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MCLA Adds Biochemistry, a Field of the Future

07/20/16

Over the past 100 years, advances in the biochemistry field have been staggering, making today a very exciting time to be part of this laboratory-based science, which brings together biology and chemistry. With our new biochemistry concentration within the chemistry major, it’s also a great time to be a science major at MCLA.

“This is a strong addition to our STEM program offerings,” said Dr. Cynthia Brown, vice president of academic affairs, “and we expect a robust response to the program as it rolls out this fall.”

Dr. Carolyn Dehner (right), assistant professor of chemistry at MCLA, explained that biochemistry gets to the heart of how living things work.

In biochemistry, Dehner explained, one uses chemical concepts to explain and study biological processes. For example, a chemist may research a more efficient and greener method to synthesize polymers used in plastic, while a biochemist may study how the structure of an amino acid – or a protein – is linked to its function.

“A biochemistry degree is perfect for students interested in the medical field, including pharmacy, and those who are interested in researching subjects such as: the molecular basis for disease, environmental toxicology, or the bioengineering of microbes to produce drugs or biofuels,” Dehner said.

Biotechnology involves understanding – and perhaps manipulating – cellular and molecular processes to produce a product, such as a drug or biofuel, Dehner continued. With knowledge of biochemistry, “An organic chemist may work for a pharmaceutical company in determining how to synthesize a particular drug, or perhaps research a greener way to make a particular plastic, or a more efficient solar cell.”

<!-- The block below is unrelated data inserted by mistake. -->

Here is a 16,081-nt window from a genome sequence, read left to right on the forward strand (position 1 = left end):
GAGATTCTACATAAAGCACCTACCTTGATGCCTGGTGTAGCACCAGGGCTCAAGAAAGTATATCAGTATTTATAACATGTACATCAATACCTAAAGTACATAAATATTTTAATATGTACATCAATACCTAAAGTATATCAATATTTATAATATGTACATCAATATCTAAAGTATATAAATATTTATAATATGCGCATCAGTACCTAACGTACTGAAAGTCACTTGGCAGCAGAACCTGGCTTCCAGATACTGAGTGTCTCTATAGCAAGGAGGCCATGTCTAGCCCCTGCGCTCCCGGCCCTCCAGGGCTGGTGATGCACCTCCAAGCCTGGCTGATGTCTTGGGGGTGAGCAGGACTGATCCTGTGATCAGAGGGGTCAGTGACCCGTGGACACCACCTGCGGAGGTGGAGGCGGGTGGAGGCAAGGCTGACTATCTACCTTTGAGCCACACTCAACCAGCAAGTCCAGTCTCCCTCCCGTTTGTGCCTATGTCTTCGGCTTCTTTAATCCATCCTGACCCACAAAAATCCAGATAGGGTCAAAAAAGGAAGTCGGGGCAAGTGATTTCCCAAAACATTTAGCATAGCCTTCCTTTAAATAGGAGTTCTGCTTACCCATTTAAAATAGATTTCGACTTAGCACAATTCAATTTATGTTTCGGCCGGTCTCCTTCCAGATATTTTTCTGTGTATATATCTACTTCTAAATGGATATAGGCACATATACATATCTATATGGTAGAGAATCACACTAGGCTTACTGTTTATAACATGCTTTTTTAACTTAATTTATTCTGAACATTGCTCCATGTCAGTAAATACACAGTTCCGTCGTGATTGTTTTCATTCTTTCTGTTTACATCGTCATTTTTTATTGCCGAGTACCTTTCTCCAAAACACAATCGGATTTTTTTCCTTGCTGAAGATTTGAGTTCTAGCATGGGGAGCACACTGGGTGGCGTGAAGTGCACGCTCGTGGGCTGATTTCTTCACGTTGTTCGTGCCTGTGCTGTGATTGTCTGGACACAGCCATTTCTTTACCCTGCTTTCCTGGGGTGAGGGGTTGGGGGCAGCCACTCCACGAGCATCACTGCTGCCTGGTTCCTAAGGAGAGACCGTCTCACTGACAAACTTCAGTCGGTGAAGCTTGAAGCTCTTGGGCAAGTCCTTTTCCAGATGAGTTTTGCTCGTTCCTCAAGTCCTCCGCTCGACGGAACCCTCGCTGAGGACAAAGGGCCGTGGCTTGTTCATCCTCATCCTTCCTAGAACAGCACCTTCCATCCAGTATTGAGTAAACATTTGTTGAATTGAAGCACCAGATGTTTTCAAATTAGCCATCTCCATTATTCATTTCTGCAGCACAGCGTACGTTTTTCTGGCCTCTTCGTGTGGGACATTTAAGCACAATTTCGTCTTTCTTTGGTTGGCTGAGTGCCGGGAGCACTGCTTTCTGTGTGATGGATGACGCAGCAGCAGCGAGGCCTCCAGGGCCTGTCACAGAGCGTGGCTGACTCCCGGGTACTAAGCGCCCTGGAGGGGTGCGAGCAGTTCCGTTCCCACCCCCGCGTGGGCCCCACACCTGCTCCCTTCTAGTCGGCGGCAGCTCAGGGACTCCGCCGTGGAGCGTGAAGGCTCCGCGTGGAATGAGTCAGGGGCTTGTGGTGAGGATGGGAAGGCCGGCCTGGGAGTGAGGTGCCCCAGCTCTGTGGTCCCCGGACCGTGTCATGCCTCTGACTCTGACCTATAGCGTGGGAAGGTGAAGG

In addition, “There are still more options in industry, such as working for a cosmetic company to develop new products,” she added.

“You may learn about how carbohydrate metabolic pathways are regulated in bacteria, so you can entice the microbe into using only the carbohydrate, if you want it to. This may lead to a particular product being made, or a particular environmental toxin being degraded,” Dehner said.

Biochemistry is a field of the future.

“By its nature, it is very interdisciplinary and regarded as a ‘central science,’ which bridges chemistry, biology and environmental science, Dehner said. “Students are able to synthesize what they’ve learned in these various subjects to see a problem from many perspectives, and recognize how these subjects complement one another. This multi-viewpoint approach is needed to tackle our big problems such as sustainability.”

Because the life science community is a fast-paced, interactive network with global career opportunities at all levels, the outlook for biochemists is good. Developments in biochemistry and the life sciences have the potential to contribute to national prosperity and for improving the quality of life of the population. Funding for research in these areas has been increasing dramatically in most countries, and the biotechnology industry is expanding rapidly.

According to Dr. Monica Joslin, MCLA’s dean of academic affairs, the biochemistry course portfolio is comprised of both theoretical and applied courses, such as “Biotechniques.”

“We are fortunate to have faculty with the expertise to develop programs that create value for our students,” Joslin said. In addition, “The program provides an outstanding foundation for students who plan on graduate school.”